The Monks of Norcia
Benedicta: Marian Chant From Norcia
In our increasingly noisy and overloaded world, the calm of Gregorian chant clearly has a lot to offer. Steve Jobs, it should be noted, often had it on his iPod. This disc from an Italian Benedictine monastery – Norcia is the birthplace of St. Benedict – is currently one of the top sellers of Amazon and Barnes and Noble, and it is far from the first chant recording to sail up the charts. Beginning with the ringing of the monastery bells – you can hear the pull of the ropes – this CD brims with spirit and atmosphere. You can picture the monks rising at 3:40 a.m. to sing the Matins, or morning prayer.
The voices are really as one and you can catch the Latin words. I recognized the Regina Caeli, an Eastern antiphon, and even a casual listener will recognize the ancient hymn Concordi Laetitia as the Christmas carol “The Friendly Beasts.” These chants are all in honor of the Blessed Virgin Mary and they carry you through the seasons: Christmas, Lent, Easter, the Assumption. But it’s interesting to note not all the music is medieval. The booklet lets you in on when the music originated – there is some from the 18th and 19th centuries and one is actually an original, though you would never know. “It’s not a museum piece. We live this,” the prior of the order, who is American, said on NPR. By the way, the NPR profile also pointed out that besides making CDs, they also make beer. I imagine the two would go well together.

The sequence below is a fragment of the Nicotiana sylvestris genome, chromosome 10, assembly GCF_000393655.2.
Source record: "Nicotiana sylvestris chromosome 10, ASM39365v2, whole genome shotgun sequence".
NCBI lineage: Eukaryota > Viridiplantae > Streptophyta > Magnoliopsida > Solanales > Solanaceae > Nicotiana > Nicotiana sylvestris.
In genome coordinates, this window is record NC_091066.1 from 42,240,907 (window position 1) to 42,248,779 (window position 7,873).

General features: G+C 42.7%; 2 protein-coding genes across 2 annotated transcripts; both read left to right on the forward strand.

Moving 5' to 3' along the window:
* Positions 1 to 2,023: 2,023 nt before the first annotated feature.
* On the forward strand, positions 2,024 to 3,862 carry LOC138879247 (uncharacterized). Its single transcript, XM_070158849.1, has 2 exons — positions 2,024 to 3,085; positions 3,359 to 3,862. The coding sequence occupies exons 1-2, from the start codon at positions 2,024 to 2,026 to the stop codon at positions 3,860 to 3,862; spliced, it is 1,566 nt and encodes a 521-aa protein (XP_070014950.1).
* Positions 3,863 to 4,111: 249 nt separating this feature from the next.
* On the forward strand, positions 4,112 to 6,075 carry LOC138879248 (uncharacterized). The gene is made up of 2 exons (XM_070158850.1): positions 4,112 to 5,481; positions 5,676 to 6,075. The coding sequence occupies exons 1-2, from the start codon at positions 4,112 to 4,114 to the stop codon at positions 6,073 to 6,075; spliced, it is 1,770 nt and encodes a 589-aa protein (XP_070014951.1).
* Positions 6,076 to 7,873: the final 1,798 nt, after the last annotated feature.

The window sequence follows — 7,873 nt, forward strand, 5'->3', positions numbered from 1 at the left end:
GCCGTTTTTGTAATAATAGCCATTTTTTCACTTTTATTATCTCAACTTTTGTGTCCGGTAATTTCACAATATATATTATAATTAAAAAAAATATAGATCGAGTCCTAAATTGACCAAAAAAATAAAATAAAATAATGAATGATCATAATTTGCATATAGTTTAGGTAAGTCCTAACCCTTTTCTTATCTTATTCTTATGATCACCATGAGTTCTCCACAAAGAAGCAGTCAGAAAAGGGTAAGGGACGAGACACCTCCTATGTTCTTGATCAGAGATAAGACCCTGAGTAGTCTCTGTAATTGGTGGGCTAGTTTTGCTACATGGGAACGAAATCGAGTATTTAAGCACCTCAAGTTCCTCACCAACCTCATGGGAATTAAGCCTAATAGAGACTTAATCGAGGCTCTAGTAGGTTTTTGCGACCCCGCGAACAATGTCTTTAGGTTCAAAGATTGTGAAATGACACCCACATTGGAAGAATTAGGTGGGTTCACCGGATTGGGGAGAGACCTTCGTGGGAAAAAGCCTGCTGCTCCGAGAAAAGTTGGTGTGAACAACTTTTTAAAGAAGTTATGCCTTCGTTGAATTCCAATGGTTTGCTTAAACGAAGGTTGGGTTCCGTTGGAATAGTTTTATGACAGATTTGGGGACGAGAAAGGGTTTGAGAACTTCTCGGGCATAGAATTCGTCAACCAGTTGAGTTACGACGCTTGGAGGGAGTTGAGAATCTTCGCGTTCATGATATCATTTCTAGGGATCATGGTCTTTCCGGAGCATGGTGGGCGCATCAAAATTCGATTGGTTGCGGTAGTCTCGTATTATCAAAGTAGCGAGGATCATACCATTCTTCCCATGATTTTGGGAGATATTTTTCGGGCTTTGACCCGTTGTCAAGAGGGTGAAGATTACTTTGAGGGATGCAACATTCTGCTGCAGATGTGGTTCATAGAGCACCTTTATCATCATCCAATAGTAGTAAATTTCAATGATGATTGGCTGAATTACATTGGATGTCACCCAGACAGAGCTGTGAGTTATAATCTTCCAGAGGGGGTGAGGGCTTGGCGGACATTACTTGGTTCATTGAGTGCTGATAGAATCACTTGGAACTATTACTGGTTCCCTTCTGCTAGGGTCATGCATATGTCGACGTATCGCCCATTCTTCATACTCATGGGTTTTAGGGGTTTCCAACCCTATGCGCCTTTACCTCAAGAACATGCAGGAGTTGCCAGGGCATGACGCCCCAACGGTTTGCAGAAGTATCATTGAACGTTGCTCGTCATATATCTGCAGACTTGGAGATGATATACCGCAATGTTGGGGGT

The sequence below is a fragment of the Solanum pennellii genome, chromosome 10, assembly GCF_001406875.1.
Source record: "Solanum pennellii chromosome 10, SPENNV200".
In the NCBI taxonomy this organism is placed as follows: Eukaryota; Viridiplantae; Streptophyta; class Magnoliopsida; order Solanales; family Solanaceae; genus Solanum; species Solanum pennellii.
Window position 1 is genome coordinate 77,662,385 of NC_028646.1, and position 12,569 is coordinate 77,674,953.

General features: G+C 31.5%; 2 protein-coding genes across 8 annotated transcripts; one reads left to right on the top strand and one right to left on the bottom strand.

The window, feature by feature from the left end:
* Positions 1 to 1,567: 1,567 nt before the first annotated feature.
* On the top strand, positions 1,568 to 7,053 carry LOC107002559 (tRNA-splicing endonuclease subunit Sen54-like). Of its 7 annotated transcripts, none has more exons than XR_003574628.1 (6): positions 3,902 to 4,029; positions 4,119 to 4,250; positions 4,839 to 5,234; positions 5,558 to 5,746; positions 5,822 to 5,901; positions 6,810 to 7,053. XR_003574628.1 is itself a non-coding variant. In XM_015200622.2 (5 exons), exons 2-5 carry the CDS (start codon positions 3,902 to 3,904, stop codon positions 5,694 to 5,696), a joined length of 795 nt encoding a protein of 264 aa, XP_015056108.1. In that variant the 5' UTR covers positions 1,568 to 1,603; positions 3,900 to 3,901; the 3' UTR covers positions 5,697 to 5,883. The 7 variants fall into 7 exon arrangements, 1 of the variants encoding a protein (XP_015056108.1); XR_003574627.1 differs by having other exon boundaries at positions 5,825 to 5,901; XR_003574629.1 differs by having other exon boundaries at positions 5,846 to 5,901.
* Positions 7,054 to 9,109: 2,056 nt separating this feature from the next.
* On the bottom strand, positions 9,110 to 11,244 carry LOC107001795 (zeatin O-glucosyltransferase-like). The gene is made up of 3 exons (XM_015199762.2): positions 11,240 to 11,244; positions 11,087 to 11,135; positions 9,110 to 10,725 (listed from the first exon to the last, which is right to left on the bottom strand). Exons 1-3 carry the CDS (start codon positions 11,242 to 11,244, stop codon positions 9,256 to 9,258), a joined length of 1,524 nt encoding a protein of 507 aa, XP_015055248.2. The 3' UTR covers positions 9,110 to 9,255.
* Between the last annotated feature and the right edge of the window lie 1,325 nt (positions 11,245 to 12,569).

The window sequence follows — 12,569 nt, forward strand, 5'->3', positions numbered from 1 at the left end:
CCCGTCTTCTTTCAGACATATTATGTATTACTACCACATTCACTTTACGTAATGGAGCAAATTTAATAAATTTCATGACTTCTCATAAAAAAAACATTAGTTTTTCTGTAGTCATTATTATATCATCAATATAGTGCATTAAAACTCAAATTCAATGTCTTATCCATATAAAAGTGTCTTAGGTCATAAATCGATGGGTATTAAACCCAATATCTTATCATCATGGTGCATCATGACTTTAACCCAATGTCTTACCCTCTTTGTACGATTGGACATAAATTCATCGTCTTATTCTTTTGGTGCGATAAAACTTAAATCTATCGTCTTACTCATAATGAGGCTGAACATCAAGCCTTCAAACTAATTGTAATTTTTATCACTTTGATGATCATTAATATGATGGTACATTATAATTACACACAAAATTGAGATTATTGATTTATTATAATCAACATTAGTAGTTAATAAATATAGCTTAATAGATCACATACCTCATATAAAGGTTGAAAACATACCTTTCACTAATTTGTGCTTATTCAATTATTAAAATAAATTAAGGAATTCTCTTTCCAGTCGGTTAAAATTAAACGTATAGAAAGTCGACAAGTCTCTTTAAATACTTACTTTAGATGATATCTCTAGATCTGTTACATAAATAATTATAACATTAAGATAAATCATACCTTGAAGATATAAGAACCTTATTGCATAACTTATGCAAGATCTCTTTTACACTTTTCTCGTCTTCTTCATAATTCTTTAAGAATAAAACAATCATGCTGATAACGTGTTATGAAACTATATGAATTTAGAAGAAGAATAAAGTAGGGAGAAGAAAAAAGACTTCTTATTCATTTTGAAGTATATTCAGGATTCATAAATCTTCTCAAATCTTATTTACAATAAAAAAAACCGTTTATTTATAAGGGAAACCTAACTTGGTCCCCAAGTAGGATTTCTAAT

– Mary Kunz Goldman